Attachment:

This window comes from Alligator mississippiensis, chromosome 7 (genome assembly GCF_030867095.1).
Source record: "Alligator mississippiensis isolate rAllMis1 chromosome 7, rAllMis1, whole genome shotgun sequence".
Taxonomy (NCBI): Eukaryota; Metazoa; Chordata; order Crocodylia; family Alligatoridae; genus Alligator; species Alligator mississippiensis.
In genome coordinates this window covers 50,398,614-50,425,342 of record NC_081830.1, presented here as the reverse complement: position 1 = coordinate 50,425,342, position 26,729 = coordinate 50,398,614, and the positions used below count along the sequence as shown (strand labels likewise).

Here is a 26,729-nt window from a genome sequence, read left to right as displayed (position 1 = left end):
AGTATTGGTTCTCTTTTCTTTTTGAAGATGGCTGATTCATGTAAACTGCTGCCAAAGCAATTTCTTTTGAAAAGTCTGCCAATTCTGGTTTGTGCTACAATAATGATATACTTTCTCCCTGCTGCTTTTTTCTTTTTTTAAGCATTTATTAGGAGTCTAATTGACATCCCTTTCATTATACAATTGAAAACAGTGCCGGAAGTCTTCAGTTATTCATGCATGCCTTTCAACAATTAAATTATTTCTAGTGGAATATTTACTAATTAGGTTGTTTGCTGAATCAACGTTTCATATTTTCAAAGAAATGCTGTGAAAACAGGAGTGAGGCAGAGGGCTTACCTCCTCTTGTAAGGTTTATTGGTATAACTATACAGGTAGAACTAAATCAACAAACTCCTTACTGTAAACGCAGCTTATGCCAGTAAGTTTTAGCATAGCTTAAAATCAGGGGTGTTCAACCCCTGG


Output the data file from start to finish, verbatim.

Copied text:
This window comes from Alligator mississippiensis, chromosome 7 (genome assembly GCF_030867095.1).
Source record: "Alligator mississippiensis isolate rAllMis1 chromosome 7, rAllMis1, whole genome shotgun sequence".
Taxonomy (NCBI): Eukaryota; Metazoa; Chordata; order Crocodylia; family Alligatoridae; genus Alligator; species Alligator mississippiensis.
In genome coordinates this window covers 50,398,614-50,425,342 of record NC_081830.1, presented here as the reverse complement: position 1 = coordinate 50,425,342, position 26,729 = coordinate 50,398,614, and the positions used below count along the sequence as shown (strand labels likewise).

Here is a 26,729-nt window from a genome sequence, read left to right as displayed (position 1 = left end):
AGTATTGGTTCTCTTTTCTTTTTGAAGATGGCTGATTCATGTAAACTGCTGCCAAAGCAATTTCTTTTGAAAAGTCTGCCAATTCTGGTTTGTGCTACAATAATGATATACTTTCTCCCTGCTGCTTTTTTCTTTTTTTAAGCATTTATTAGGAGTCTAATTGACATCCCTTTCATTATACAATTGAAAACAGTGCCGGAAGTCTTCAGTTATTCATGCATGCCTTTCAACAATTAAATTATTTCTAGTGGAATATTTACTAATTAGGTTGTTTGCTGAATCAACGTTTCATATTTTCAAAGAAATGCTGTGAAAACAGGAGTGAGGCAGAGGGCTTACCTCCTCTTGTAAGGTTTATTGGTATAACTATACAGGTAGAACTAAATCAACAAACTCCTTACTGTAAACGCAGCTTATGCCAGTAAGTTTTAGCATAGCTTAAAATCAGGGGTGTTCAACCCCTGG